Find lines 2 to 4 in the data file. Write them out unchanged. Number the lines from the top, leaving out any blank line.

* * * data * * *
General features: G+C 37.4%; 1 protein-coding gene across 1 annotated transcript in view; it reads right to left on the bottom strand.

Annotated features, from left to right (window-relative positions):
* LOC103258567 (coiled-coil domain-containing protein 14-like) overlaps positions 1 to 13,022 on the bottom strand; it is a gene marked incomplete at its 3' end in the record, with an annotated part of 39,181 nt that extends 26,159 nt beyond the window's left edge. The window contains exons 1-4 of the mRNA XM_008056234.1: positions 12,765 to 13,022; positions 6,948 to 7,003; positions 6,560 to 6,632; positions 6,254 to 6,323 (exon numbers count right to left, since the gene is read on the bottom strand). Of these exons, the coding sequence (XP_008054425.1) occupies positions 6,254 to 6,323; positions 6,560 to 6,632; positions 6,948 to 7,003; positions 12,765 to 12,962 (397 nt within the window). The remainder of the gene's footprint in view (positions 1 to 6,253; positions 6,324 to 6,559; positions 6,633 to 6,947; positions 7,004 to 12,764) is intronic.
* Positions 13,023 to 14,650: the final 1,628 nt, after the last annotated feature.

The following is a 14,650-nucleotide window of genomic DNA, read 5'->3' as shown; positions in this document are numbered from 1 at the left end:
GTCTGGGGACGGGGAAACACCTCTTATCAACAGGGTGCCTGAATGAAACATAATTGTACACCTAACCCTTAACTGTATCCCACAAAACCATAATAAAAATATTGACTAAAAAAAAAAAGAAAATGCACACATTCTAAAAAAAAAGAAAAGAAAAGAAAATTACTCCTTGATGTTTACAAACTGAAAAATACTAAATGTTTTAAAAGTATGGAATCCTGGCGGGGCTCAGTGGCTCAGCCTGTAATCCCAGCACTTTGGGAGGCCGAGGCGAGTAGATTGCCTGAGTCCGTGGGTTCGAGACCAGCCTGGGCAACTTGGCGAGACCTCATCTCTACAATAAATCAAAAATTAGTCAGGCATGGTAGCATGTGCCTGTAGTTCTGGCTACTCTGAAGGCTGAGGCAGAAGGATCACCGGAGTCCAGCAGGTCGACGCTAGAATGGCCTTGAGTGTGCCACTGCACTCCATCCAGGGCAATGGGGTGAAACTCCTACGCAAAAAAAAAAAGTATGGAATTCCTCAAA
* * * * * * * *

Annotated features, from left to right (window-relative positions):
* LOC103258567 (coiled-coil domain-containing protein 14-like) overlaps positions 1 to 13,022 on the bottom strand; it is a gene marked incomplete at its 3' end in the record, with an annotated part of 39,181 nt that extends 26,159 nt beyond the window's left edge. The window contains exons 1-4 of the mRNA XM_008056234.1: positions 12,765 to 13,022; positions 6,948 to 7,003; positions 6,560 to 6,632; positions 6,254 to 6,323 (exon numbers count right to left, since the gene is read on the bottom strand). Of these exons, the coding sequence (XP_008054425.1) occupies positions 6,254 to 6,323; positions 6,560 to 6,632; positions 6,948 to 7,003; positions 12,765 to 12,962 (397 nt within the window). The remainder of the gene's footprint in view (positions 1 to 6,253; positions 6,324 to 6,559; positions 6,633 to 6,947; positions 7,004 to 12,764) is intronic.
* Positions 13,023 to 14,650: the final 1,628 nt, after the last annotated feature.